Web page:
NCAA Concussion Case Filed, 28 Former Players Seeking Relief
My friends Roger Orlando and Ronnie Mabra are doing good work, and here is a PR I just received from them:
Atlanta, GA (November 22, 2013) –
In a key filing today, more than 25 former college football players including lead Plaintiffs Jerry Caldwell from Georgia Tech and Johnny Brown from the University of Georgia have asked to hold the NCAA accountable for life altering brain injuries suffered on fields of play.
The lawsuit, filed in Federal Court in Atlanta, GA on behalf of all former college football players who are experiencing the same type of problems associated with repeated traumatic head injuries, seeks medical monitoring and testing. Each suffered traumatic and lifelong brain injuries.
The Complaint lists former football players from across the USA. They played the game at universities ranging from Stanford, Boston College, and Vanderbilt, to Valdosta State and Ft. Valley State.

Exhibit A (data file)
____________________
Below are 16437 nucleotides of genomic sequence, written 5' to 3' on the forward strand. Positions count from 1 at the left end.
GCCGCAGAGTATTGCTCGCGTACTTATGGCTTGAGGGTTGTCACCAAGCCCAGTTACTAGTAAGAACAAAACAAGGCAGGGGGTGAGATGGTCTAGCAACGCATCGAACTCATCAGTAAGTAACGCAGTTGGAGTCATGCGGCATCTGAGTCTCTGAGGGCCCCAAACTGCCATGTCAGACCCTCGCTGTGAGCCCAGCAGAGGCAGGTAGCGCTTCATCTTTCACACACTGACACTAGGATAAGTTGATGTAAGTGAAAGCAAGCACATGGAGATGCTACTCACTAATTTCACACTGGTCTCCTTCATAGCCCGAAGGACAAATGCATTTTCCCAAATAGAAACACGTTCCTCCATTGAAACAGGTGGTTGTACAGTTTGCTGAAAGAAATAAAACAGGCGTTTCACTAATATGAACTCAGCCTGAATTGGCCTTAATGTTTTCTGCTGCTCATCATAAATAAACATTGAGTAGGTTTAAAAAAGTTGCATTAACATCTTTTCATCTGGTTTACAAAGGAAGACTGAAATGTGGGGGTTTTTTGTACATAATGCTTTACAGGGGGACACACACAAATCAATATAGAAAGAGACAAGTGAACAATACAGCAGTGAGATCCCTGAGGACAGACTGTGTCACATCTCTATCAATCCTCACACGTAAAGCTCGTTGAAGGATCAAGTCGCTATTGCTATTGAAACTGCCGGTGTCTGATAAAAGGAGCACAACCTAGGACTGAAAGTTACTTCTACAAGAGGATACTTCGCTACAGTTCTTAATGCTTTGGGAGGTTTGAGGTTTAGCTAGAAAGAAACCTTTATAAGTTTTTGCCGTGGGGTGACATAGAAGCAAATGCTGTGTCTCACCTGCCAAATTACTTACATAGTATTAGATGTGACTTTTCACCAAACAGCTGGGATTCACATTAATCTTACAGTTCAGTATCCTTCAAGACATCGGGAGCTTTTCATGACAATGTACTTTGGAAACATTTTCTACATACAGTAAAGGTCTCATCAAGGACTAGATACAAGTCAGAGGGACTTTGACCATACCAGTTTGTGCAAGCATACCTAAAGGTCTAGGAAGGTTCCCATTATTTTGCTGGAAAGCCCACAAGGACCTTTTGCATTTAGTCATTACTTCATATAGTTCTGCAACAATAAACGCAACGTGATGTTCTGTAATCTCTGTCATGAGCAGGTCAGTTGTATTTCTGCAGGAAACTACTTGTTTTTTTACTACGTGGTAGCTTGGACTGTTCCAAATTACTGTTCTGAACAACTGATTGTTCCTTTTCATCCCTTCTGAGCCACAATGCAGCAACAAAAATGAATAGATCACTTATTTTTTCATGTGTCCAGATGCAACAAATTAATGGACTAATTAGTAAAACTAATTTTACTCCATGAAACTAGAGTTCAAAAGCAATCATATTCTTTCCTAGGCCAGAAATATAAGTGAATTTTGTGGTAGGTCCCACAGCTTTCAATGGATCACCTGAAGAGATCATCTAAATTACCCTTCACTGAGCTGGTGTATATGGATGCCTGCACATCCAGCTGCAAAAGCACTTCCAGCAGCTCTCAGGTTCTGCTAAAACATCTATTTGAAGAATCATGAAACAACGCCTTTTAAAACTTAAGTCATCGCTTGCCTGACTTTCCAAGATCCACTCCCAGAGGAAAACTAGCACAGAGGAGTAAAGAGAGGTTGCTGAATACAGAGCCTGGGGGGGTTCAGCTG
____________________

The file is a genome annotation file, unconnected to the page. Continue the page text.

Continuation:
The complaint claims that the NCAA had a duty to educate former players about the risks of concussions and asks an Atlanta Georgia Court to establish protocols to prevent, mitigate, monitor, diagnose, and treat brain injuries; and to offer education and needed medical monitoring to its former players.
The attorneys for all the players are, Roger Orlando and Ronnie Mabra. Mr. Orlando says that the NCAA has not taken the necessary steps to protect these former players: “For decades the NCAA knew of the dangers of head injuries to student athletes. Indeed, its founding was based in part on the brutality of the game in the early 1900s. These injuries have affected former players of all ages at all levels of college football.”
Mr. Mabra, counsel on the filed action and a former Georgia Tech football player and current state legislator notes: “of all cases recently filed, none have the diversity and true representation that this filed case has,” noting that concussions harmed players from large well known universities to small state based colleges.
The complaint seeks a court-supervised, NCAA-funded, comprehensive medical monitoring program to benefit former football players.